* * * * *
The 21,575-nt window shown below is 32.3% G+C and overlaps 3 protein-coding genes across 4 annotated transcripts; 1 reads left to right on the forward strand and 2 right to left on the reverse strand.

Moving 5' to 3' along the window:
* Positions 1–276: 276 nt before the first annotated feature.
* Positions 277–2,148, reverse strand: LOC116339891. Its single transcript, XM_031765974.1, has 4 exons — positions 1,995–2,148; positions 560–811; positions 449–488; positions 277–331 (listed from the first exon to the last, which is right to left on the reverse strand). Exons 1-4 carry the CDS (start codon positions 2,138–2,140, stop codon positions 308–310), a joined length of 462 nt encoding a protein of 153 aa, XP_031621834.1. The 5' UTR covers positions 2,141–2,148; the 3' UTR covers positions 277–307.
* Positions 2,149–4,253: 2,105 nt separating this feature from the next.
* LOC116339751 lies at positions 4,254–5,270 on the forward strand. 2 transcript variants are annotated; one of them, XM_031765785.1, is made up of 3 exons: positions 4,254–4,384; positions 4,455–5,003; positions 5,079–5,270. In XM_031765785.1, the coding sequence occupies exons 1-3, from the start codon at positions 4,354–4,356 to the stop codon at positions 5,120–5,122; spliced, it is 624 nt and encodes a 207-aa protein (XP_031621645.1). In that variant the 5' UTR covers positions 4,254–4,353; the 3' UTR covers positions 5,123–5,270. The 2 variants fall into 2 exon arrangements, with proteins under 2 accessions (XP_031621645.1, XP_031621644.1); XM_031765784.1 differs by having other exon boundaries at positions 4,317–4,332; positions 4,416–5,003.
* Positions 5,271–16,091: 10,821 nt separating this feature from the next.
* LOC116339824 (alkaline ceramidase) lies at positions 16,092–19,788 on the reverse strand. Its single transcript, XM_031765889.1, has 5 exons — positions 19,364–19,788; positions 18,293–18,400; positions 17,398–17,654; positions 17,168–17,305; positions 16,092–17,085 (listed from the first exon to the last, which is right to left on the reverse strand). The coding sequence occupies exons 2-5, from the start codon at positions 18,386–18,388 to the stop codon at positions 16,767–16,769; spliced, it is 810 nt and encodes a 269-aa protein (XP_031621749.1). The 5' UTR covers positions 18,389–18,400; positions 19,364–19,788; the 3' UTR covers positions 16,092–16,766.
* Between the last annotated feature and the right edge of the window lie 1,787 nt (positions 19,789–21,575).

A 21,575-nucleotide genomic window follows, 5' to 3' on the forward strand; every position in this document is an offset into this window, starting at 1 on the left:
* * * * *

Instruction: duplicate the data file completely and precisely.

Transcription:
The 21,575-nt window shown below is 32.3% G+C and overlaps 3 protein-coding genes across 4 annotated transcripts; 1 reads left to right on the forward strand and 2 right to left on the reverse strand.

Moving 5' to 3' along the window:
* Positions 1–276: 276 nt before the first annotated feature.
* Positions 277–2,148, reverse strand: LOC116339891. Its single transcript, XM_031765974.1, has 4 exons — positions 1,995–2,148; positions 560–811; positions 449–488; positions 277–331 (listed from the first exon to the last, which is right to left on the reverse strand). Exons 1-4 carry the CDS (start codon positions 2,138–2,140, stop codon positions 308–310), a joined length of 462 nt encoding a protein of 153 aa, XP_031621834.1. The 5' UTR covers positions 2,141–2,148; the 3' UTR covers positions 277–307.
* Positions 2,149–4,253: 2,105 nt separating this feature from the next.
* LOC116339751 lies at positions 4,254–5,270 on the forward strand. 2 transcript variants are annotated; one of them, XM_031765785.1, is made up of 3 exons: positions 4,254–4,384; positions 4,455–5,003; positions 5,079–5,270. In XM_031765785.1, the coding sequence occupies exons 1-3, from the start codon at positions 4,354–4,356 to the stop codon at positions 5,120–5,122; spliced, it is 624 nt and encodes a 207-aa protein (XP_031621645.1). In that variant the 5' UTR covers positions 4,254–4,353; the 3' UTR covers positions 5,123–5,270. The 2 variants fall into 2 exon arrangements, with proteins under 2 accessions (XP_031621645.1, XP_031621644.1); XM_031765784.1 differs by having other exon boundaries at positions 4,317–4,332; positions 4,416–5,003.
* Positions 5,271–16,091: 10,821 nt separating this feature from the next.
* LOC116339824 (alkaline ceramidase) lies at positions 16,092–19,788 on the reverse strand. Its single transcript, XM_031765889.1, has 5 exons — positions 19,364–19,788; positions 18,293–18,400; positions 17,398–17,654; positions 17,168–17,305; positions 16,092–17,085 (listed from the first exon to the last, which is right to left on the reverse strand). The coding sequence occupies exons 2-5, from the start codon at positions 18,386–18,388 to the stop codon at positions 16,767–16,769; spliced, it is 810 nt and encodes a 269-aa protein (XP_031621749.1). The 5' UTR covers positions 18,389–18,400; positions 19,364–19,788; the 3' UTR covers positions 16,092–16,766.
* Between the last annotated feature and the right edge of the window lie 1,787 nt (positions 19,789–21,575).

A 21,575-nucleotide genomic window follows, 5' to 3' on the forward strand; every position in this document is an offset into this window, starting at 1 on the left: